Do Land Use, Transit, and Walk Access Affect Residential Parking Demand?

This paper describes a field study that was conducted in King County, Washington to investigate variations in parking supply and demand at multifamily residential sites. More than 100 factors were developed for data collection and analysis that could be grouped in five areas: parking supply and price; property/development characteristics; neighborhood household characteristics; accessibility; and built form/development patterns. The factors included independent variables such as average monthly parking cost to tenant, supply, density, distance to nearest transit stop, walk score, block size, and block density. Parking utilization was observed from Tuesdays through Thursdays between midnight and 5 a.m. at 208 sites. The parking utilization data was correlated with the 100 factors. Independent variable relationships were assessed for their predictive powers using linear regression methods. The results showed a clearly evident and statistically relevant variation in land use to multifamily residential parking utilization. A similar relationship existed between multifamily residential parking utilization and transit access. The relationship between the price of parking and parking utilization showed utilization declining as the percentage of parking cost to rent increased. The overall findings indicate that walk and transit access to trip destinations, block size, population and job density influence parking utilization, in some cases by as much as 50 percent. Most important, the research demonstrates that higher supply of parking appears to consistently correlate with greater parking demand. By verifying intuitive perceptions with data and fact, this research provides a new tool for use in considering the proper provision of parking.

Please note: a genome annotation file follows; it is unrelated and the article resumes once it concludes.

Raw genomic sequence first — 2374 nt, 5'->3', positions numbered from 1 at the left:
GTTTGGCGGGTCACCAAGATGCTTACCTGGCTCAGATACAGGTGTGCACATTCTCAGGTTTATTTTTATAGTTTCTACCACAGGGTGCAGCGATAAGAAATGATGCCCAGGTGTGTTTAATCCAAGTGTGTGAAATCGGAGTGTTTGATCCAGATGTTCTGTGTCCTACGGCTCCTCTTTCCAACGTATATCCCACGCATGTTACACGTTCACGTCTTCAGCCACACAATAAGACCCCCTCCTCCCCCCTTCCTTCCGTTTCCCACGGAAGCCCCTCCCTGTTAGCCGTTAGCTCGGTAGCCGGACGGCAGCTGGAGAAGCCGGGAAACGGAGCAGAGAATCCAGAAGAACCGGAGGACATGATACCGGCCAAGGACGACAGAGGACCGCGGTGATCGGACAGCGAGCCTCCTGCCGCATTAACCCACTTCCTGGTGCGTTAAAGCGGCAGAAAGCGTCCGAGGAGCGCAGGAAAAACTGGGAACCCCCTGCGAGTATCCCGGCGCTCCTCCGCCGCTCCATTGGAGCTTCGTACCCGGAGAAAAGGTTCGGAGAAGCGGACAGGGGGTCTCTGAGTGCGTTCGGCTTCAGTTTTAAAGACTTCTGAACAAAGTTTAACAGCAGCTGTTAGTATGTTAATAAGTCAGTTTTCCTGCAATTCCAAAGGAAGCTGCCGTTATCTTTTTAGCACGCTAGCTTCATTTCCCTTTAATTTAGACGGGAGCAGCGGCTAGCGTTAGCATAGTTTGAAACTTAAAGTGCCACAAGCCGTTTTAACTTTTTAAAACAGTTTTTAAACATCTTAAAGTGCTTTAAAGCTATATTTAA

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  • Authors:
    • Rowe, Daniel
    • McCourt, Ransford S
    • Morse, Stephanie
    • Haas, Peter
  • Publication Date: 2013-2

Language

  • English

Media Info

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Filing Info

  • Accession Number: 01477629
  • Record Type: Publication
  • Files: TRIS
  • Created Date: Apr 5 2013 6:47AM